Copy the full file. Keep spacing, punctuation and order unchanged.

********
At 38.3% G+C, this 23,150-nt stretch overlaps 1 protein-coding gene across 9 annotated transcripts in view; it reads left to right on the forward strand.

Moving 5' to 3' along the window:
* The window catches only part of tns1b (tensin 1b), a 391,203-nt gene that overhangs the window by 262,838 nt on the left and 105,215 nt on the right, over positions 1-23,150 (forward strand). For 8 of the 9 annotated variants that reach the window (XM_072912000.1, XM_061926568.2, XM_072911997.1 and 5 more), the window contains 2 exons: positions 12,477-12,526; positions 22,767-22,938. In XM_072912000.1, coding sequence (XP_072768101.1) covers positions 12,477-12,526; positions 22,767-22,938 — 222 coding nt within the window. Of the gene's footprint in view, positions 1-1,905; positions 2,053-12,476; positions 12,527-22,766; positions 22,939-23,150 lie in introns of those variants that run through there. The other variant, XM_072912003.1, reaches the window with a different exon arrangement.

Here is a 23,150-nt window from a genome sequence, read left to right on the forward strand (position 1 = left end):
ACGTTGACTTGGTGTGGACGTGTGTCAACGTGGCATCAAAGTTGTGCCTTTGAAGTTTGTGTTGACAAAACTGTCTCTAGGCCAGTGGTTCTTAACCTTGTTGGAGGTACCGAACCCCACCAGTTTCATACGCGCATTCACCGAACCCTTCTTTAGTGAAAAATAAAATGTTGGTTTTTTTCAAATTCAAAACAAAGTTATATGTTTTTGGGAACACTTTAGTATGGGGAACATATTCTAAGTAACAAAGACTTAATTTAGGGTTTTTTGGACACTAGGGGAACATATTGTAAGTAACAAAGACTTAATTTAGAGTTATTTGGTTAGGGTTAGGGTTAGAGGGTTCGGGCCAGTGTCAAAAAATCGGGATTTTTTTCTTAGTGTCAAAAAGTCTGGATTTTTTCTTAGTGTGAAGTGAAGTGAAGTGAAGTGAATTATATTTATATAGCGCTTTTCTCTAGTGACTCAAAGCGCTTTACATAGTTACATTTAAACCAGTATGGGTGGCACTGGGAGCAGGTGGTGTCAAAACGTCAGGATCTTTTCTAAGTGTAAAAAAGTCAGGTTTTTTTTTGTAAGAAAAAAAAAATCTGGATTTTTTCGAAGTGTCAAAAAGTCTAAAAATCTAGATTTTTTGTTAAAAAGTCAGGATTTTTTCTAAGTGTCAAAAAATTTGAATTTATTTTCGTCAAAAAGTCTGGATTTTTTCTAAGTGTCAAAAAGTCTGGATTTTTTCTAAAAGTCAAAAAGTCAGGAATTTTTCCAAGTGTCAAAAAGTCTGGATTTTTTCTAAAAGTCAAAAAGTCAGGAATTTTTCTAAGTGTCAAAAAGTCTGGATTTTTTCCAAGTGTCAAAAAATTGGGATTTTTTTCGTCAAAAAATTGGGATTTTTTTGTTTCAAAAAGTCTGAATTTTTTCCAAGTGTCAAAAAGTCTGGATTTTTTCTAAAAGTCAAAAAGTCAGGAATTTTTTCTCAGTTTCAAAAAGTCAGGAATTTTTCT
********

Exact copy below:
At 38.3% G+C, this 23,150-nt stretch overlaps 1 protein-coding gene across 9 annotated transcripts in view; it reads left to right on the forward strand.

Moving 5' to 3' along the window:
* The window catches only part of tns1b (tensin 1b), a 391,203-nt gene that overhangs the window by 262,838 nt on the left and 105,215 nt on the right, over positions 1-23,150 (forward strand). For 8 of the 9 annotated variants that reach the window (XM_072912000.1, XM_061926568.2, XM_072911997.1 and 5 more), the window contains 2 exons: positions 12,477-12,526; positions 22,767-22,938. In XM_072912000.1, coding sequence (XP_072768101.1) covers positions 12,477-12,526; positions 22,767-22,938 — 222 coding nt within the window. Of the gene's footprint in view, positions 1-1,905; positions 2,053-12,476; positions 12,527-22,766; positions 22,939-23,150 lie in introns of those variants that run through there. The other variant, XM_072912003.1, reaches the window with a different exon arrangement.

Here is a 23,150-nt window from a genome sequence, read left to right on the forward strand (position 1 = left end):
ACGTTGACTTGGTGTGGACGTGTGTCAACGTGGCATCAAAGTTGTGCCTTTGAAGTTTGTGTTGACAAAACTGTCTCTAGGCCAGTGGTTCTTAACCTTGTTGGAGGTACCGAACCCCACCAGTTTCATACGCGCATTCACCGAACCCTTCTTTAGTGAAAAATAAAATGTTGGTTTTTTTCAAATTCAAAACAAAGTTATATGTTTTTGGGAACACTTTAGTATGGGGAACATATTCTAAGTAACAAAGACTTAATTTAGGGTTTTTTGGACACTAGGGGAACATATTGTAAGTAACAAAGACTTAATTTAGAGTTATTTGGTTAGGGTTAGGGTTAGAGGGTTCGGGCCAGTGTCAAAAAATCGGGATTTTTTTCTTAGTGTCAAAAAGTCTGGATTTTTTCTTAGTGTGAAGTGAAGTGAAGTGAAGTGAATTATATTTATATAGCGCTTTTCTCTAGTGACTCAAAGCGCTTTACATAGTTACATTTAAACCAGTATGGGTGGCACTGGGAGCAGGTGGTGTCAAAACGTCAGGATCTTTTCTAAGTGTAAAAAAGTCAGGTTTTTTTTTGTAAGAAAAAAAAAATCTGGATTTTTTCGAAGTGTCAAAAAGTCTAAAAATCTAGATTTTTTGTTAAAAAGTCAGGATTTTTTCTAAGTGTCAAAAAATTTGAATTTATTTTCGTCAAAAAGTCTGGATTTTTTCTAAGTGTCAAAAAGTCTGGATTTTTTCTAAAAGTCAAAAAGTCAGGAATTTTTCCAAGTGTCAAAAAGTCTGGATTTTTTCTAAAAGTCAAAAAGTCAGGAATTTTTCTAAGTGTCAAAAAGTCTGGATTTTTTCCAAGTGTCAAAAAATTGGGATTTTTTTCGTCAAAAAATTGGGATTTTTTTGTTTCAAAAAGTCTGAATTTTTTCCAAGTGTCAAAAAGTCTGGATTTTTTCTAAAAGTCAAAAAGTCAGGAATTTTTTCTCAGTTTCAAAAAGTCAGGAATTTTTCT